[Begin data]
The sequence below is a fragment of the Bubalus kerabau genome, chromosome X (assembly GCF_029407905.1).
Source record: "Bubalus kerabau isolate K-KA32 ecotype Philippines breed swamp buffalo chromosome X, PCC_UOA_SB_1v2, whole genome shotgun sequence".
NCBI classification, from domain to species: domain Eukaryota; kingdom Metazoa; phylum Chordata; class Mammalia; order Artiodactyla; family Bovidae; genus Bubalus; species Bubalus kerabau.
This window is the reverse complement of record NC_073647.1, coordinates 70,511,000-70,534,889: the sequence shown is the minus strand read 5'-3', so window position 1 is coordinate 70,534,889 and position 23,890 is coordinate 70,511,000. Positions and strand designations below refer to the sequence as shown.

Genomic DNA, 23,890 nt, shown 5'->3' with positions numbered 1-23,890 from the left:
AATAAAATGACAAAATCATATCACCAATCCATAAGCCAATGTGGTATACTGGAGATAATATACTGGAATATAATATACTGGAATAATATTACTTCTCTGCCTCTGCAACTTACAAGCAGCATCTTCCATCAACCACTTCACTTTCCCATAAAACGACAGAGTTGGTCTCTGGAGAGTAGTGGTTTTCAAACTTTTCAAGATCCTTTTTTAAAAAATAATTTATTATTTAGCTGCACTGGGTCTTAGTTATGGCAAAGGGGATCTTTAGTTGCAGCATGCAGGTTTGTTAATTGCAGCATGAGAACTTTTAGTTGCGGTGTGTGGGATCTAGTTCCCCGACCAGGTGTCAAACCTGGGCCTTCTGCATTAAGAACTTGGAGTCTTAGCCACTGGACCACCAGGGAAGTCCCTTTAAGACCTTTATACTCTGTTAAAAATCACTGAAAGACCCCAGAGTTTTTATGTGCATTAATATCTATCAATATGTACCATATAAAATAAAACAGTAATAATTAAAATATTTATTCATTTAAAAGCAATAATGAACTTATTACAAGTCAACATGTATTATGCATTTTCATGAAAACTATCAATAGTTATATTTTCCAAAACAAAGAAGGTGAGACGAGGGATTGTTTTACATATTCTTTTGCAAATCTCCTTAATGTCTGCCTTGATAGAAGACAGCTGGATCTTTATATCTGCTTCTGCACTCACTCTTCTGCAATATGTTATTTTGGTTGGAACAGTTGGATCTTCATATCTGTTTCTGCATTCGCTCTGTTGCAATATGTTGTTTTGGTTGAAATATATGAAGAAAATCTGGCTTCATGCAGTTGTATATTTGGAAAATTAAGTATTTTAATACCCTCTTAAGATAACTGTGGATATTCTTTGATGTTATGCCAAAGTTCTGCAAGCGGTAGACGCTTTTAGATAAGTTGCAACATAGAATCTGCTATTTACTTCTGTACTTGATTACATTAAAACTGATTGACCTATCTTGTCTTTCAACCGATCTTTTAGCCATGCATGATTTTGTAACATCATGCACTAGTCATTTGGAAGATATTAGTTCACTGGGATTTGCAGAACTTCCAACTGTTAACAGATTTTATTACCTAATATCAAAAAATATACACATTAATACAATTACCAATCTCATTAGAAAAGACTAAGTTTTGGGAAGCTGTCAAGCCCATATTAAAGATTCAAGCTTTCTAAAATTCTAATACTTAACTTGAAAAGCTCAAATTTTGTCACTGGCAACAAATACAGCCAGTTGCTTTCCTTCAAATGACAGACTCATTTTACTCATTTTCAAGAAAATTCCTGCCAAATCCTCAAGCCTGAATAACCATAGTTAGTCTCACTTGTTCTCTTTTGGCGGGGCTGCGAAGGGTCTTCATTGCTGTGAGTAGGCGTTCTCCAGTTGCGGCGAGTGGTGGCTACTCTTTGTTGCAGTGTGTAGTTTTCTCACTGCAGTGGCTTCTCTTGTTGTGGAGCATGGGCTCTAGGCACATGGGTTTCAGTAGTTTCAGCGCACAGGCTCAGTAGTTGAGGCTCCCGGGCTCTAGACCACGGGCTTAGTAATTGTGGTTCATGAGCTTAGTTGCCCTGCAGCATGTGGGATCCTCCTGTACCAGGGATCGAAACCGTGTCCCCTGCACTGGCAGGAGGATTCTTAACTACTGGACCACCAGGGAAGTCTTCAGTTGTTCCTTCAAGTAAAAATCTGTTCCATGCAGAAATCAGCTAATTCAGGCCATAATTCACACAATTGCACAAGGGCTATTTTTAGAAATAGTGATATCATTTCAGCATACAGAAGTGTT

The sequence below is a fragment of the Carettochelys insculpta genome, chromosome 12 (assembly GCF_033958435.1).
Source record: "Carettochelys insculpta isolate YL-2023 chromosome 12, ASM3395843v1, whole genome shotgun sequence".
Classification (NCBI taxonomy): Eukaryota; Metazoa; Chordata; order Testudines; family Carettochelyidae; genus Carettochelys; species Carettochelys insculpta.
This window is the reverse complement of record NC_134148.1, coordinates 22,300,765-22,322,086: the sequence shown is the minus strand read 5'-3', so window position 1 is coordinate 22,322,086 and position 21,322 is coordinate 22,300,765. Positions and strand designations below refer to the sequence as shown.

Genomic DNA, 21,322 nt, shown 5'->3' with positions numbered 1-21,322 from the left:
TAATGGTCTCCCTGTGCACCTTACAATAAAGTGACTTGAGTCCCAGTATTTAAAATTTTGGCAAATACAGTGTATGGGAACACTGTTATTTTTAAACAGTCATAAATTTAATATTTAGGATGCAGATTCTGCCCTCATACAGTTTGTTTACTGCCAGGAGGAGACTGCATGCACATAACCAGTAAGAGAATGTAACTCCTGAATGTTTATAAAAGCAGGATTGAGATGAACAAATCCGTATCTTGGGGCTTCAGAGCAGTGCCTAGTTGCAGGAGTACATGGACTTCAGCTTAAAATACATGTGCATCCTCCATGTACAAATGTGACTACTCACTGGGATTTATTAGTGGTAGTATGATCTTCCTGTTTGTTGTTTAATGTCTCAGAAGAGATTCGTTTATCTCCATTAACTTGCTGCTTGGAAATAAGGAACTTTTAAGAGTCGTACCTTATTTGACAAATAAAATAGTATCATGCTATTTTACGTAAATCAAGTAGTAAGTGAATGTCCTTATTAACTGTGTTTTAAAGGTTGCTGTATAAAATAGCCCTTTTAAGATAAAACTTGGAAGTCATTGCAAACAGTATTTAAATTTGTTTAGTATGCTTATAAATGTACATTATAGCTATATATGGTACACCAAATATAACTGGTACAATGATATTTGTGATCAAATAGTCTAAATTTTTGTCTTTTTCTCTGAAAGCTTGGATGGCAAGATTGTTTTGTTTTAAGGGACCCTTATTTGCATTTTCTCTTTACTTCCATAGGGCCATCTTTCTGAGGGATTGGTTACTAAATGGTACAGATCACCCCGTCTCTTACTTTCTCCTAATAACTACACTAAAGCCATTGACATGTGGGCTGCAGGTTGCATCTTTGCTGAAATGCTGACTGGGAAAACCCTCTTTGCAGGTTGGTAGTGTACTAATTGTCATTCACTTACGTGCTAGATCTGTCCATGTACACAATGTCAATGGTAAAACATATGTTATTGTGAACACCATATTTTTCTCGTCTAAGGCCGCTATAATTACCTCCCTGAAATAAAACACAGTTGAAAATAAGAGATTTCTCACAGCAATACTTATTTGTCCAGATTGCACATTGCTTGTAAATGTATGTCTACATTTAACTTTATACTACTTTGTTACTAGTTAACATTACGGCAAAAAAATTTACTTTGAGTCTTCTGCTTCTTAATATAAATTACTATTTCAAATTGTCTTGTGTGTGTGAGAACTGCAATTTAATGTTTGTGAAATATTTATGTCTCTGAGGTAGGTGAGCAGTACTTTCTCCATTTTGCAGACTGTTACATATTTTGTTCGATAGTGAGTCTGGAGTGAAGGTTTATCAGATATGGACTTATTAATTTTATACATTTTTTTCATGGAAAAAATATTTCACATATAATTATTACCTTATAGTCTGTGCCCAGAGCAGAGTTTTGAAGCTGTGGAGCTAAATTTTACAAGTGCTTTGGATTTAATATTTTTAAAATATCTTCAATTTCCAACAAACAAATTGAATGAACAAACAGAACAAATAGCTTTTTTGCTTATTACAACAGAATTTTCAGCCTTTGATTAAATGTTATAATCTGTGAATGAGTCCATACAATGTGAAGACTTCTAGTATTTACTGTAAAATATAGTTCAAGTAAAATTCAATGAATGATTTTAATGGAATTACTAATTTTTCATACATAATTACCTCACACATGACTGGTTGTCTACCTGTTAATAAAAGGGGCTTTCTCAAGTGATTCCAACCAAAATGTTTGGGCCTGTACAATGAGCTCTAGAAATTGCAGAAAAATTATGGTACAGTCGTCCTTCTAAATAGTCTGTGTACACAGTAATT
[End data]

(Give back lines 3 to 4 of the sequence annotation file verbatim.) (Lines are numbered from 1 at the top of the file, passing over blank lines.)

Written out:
NCBI classification, from domain to species: domain Eukaryota; kingdom Metazoa; phylum Chordata; class Mammalia; order Artiodactyla; family Bovidae; genus Bubalus; species Bubalus kerabau.
This window is the reverse complement of record NC_073647.1, coordinates 70,511,000-70,534,889: the sequence shown is the minus strand read 5'-3', so window position 1 is coordinate 70,534,889 and position 23,890 is coordinate 70,511,000. Positions and strand designations below refer to the sequence as shown.